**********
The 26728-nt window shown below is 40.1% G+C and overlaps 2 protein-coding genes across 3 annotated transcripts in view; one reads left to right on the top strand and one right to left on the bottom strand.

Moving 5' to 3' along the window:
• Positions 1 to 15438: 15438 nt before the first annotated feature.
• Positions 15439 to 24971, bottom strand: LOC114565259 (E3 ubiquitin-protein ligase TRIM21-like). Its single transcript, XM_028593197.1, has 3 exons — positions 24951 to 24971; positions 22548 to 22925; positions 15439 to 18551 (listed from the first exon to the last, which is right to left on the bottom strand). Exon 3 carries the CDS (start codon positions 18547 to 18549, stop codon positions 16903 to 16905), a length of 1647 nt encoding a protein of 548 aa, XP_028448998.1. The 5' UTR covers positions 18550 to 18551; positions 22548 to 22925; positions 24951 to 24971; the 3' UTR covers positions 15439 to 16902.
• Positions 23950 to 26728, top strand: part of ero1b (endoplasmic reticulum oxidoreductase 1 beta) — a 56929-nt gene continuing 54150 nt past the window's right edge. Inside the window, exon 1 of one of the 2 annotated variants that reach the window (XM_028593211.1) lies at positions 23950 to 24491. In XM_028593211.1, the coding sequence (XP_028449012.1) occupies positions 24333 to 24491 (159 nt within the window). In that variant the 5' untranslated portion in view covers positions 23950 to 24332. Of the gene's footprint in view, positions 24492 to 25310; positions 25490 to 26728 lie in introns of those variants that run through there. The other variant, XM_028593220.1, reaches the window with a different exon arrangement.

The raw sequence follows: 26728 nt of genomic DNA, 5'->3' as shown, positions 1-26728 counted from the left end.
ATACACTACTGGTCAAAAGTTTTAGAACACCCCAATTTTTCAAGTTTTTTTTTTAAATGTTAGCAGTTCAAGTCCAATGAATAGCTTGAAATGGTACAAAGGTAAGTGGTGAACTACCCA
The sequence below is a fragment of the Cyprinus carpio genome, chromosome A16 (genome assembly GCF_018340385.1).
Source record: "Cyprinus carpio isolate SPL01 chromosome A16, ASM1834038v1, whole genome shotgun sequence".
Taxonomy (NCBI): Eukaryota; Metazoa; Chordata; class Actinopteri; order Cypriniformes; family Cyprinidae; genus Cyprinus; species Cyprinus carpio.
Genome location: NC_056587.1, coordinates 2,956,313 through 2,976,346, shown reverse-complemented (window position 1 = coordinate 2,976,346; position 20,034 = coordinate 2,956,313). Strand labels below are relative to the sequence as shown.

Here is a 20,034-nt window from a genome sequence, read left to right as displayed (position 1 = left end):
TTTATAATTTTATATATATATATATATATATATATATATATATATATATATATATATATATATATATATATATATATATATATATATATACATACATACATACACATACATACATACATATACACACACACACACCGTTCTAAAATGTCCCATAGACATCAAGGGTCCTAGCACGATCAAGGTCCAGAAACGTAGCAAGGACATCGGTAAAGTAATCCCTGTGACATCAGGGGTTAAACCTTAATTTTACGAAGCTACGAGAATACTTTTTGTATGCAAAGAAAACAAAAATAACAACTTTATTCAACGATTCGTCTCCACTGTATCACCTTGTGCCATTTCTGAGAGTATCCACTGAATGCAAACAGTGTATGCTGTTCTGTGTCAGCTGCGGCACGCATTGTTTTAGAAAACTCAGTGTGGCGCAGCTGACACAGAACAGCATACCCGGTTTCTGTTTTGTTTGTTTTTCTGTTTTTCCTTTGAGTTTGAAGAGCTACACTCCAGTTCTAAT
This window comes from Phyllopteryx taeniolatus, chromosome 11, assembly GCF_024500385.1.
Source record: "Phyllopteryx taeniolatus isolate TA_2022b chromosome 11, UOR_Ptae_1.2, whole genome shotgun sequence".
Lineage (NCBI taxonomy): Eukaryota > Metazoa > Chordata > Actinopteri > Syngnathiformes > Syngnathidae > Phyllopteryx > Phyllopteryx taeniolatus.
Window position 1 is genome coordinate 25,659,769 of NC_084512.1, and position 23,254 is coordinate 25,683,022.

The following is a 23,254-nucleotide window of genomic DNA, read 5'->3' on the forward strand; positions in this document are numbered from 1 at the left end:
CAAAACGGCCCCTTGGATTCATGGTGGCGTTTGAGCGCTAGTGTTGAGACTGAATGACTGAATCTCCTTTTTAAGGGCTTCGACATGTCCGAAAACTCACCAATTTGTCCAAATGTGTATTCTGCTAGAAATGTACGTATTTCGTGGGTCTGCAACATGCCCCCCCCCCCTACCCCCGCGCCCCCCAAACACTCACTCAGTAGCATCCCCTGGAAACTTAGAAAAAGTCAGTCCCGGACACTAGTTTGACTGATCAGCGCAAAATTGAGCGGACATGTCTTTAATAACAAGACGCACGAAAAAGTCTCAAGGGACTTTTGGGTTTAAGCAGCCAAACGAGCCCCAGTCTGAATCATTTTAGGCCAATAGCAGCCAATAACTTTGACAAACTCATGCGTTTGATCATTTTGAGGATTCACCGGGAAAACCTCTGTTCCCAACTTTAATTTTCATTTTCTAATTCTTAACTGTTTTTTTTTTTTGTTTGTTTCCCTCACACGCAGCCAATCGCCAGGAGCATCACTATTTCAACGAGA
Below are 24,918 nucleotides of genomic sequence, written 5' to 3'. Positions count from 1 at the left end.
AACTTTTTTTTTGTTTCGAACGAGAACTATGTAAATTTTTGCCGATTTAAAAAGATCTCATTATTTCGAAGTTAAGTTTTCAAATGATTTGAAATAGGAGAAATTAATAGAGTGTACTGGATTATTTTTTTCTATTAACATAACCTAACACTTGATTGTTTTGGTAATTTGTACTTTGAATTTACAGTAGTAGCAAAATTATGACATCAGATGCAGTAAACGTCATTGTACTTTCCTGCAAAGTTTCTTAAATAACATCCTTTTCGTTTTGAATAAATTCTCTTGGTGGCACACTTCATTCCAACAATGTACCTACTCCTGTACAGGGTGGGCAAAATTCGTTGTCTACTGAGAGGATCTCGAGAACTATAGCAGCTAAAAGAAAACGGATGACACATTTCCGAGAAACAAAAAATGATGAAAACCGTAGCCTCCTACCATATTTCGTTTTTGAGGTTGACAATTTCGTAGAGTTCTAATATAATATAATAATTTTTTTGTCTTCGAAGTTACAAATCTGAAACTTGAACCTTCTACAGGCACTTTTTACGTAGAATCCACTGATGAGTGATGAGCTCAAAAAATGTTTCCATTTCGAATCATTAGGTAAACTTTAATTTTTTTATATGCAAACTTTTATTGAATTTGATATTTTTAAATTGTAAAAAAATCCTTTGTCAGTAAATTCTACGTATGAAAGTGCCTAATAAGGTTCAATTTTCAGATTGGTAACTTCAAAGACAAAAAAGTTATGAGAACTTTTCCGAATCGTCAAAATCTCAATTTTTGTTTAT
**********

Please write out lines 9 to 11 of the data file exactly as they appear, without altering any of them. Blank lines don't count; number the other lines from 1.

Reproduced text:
Source record: "Cyprinus carpio isolate SPL01 chromosome A16, ASM1834038v1, whole genome shotgun sequence".
Taxonomy (NCBI): Eukaryota; Metazoa; Chordata; class Actinopteri; order Cypriniformes; family Cyprinidae; genus Cyprinus; species Cyprinus carpio.
Genome location: NC_056587.1, coordinates 2,956,313 through 2,976,346, shown reverse-complemented (window position 1 = coordinate 2,976,346; position 20,034 = coordinate 2,956,313). Strand labels below are relative to the sequence as shown.